The government must emphasize that it must have the political determination to make decisions on significant, large-scale emission reduction measures. The goal of becoming carbon neutral by 2035 should only be an intermediate goal on the road to carbon negative in the 2040s, which means that forests and other carbon sinks should sequester more carbon from the atmosphere than is emitted.
VTT has estimated that the decisions made so far are not enough to achieve even carbon neutrality, and the country’s net emissions are forecast to remain at around 16 million tonnes of carbon dioxide equivalent in 2035.
While the goals of carbon neutrality and carbon negativity are both achievable, determined action is needed, Sitra underlined.
One of the biggest obstacles is that the long-term outlook for regulation remains unclear for companies and investors, which hampers investment. Sitra argued that the outlook should be sharpened by adopting climate budgets and setting strong targets for emissions and carbon sequestration for 2040 and 2050.
“Emissions must be reduced in all areas and all parties must work together. A clear outlook allows for a predictable, cost-effective and fair transition. ” said Mariko Landström, Sitra ‘s research expert.
Agriculture has long been a branch of national climate policy, and industrial emissions have not fallen in 15 years.
Landström said According to Helsingin Sanomat, the reason for the lack of progress is obvious. “Agriculture has failed to reduce its emissions because there are no incentives,” he commented.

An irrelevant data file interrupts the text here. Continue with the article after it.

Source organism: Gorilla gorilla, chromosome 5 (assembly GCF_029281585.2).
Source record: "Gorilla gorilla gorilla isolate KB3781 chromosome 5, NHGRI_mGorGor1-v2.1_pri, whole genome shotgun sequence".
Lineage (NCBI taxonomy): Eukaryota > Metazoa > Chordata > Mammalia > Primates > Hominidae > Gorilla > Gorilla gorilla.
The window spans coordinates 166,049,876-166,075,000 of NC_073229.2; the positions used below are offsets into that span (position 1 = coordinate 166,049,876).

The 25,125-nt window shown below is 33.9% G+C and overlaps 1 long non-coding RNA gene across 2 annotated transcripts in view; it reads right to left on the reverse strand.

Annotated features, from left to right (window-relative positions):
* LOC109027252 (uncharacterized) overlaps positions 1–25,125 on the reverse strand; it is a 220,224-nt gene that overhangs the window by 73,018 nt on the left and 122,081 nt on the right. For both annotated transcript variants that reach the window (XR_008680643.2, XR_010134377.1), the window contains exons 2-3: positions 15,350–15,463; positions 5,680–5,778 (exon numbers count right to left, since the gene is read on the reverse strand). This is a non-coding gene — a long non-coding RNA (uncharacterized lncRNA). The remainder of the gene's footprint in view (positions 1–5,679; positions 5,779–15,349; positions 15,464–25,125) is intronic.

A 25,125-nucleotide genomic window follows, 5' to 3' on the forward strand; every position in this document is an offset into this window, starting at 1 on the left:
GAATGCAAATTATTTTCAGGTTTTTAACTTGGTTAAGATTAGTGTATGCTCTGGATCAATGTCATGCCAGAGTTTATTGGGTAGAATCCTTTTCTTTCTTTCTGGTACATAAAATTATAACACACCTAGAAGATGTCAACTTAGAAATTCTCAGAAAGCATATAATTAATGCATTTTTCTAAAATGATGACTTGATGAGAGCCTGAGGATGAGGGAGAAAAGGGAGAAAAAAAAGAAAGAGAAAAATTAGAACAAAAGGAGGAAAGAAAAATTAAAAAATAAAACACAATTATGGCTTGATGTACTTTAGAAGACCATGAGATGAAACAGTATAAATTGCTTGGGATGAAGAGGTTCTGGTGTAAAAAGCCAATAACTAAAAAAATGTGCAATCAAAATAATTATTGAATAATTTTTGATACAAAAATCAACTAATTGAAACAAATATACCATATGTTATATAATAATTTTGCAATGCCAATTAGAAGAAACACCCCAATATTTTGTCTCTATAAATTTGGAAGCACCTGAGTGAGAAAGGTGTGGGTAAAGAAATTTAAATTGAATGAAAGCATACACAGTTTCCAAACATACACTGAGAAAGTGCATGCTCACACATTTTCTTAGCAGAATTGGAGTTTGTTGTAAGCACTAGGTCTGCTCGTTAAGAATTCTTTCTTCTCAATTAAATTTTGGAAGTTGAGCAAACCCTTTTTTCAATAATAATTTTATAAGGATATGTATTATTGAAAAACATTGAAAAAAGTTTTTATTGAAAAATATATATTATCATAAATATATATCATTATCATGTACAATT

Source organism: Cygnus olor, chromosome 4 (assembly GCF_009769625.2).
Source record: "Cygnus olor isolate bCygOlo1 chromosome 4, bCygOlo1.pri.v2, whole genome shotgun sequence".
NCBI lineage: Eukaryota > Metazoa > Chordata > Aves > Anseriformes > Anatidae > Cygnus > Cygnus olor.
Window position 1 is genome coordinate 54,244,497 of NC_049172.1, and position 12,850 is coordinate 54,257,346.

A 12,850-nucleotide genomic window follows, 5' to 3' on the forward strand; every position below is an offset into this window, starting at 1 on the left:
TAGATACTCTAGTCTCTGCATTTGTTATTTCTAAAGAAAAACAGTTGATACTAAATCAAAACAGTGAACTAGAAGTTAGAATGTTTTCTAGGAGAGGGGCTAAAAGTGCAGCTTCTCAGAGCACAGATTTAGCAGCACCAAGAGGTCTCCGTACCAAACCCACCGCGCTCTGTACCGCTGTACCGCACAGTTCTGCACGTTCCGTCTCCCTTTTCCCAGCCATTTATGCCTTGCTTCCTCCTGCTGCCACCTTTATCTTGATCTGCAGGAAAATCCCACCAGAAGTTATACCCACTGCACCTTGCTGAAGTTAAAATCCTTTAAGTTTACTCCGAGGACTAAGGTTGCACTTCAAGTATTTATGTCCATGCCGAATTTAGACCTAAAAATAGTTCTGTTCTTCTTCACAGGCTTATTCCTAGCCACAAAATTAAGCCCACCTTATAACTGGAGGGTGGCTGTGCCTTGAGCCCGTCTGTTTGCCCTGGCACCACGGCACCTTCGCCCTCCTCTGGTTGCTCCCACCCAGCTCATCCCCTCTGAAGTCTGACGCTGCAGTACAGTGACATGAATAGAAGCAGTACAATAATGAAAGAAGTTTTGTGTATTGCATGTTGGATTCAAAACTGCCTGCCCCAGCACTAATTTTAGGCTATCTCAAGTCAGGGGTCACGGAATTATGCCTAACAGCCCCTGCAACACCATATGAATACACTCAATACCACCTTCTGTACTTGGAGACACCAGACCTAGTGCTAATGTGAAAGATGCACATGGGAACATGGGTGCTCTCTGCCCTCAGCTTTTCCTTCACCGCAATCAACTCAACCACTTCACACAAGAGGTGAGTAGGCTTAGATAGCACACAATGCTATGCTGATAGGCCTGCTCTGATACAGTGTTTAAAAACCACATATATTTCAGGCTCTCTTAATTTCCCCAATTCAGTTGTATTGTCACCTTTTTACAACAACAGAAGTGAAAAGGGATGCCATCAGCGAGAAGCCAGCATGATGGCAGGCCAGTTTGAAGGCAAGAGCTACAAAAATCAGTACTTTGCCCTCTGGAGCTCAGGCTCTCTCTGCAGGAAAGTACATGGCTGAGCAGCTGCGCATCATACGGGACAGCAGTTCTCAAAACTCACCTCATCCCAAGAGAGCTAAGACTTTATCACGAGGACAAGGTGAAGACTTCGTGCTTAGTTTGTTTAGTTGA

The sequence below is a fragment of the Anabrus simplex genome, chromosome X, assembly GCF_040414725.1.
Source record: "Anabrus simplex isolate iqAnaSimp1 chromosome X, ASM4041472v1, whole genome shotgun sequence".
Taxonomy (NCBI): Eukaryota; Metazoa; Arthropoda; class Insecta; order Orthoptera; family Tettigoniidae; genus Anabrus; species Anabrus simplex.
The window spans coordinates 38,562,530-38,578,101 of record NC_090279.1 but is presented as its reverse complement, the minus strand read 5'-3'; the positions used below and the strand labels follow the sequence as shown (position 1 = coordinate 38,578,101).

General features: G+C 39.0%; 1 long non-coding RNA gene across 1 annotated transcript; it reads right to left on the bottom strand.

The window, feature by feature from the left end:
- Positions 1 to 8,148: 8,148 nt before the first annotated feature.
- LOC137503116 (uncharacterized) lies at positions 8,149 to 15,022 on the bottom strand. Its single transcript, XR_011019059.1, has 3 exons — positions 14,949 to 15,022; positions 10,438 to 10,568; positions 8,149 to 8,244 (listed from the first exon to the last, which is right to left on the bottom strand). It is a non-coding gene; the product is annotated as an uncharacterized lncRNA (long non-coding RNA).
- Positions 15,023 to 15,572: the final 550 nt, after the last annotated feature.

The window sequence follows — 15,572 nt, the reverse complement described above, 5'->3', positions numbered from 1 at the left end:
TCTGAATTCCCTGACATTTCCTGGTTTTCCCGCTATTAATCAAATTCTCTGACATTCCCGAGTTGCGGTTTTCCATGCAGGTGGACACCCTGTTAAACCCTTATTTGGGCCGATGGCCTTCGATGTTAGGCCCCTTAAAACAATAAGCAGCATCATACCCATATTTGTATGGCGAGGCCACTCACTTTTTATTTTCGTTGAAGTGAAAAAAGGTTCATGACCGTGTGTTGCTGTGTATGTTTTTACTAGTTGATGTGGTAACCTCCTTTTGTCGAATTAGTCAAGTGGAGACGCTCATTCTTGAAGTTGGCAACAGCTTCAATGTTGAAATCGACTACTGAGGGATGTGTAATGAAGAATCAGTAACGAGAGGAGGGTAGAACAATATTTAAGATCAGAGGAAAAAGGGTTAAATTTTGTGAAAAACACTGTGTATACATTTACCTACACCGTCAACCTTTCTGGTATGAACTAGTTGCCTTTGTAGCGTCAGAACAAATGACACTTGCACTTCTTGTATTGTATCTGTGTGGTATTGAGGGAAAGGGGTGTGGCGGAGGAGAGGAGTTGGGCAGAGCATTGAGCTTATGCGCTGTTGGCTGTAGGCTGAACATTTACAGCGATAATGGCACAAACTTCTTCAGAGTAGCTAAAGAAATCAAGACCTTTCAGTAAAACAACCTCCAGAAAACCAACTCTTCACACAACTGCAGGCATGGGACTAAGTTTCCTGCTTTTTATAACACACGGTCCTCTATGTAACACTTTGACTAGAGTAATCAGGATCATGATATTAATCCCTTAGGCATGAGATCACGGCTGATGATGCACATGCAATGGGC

According to Sitra, the government could produce quick results by eliminating environmentally harmful incentives. For example, agricultural subsidies currently encourage the cultivation of peatlands, which account for more than 50% of annual agricultural emissions. Misdirected support mechanisms in terms of climate objectives guide farmers to continue to grow low-yield fields. from a perspective, a better option would be to rehabilitate and afforest the field.
Sitra rightly proposes that incentives be created for agricultural producers and forest owners to sequester carbon. Incentives are also needed to ensure that new technologies are developed to sequester and store carbon from the atmosphere.
Transport emissions, 95% of which are due to road transport, have been another major controversy, and all proposals to increase fuel taxes are facing a strong headwind. Sitra estimates that emissions from transport could be reduced by reviewing fees, taxes and subsidies by replacing emission control measures with tax breaks in other areas.
Aleksi Teivainen – HT
Source: The Nordic Page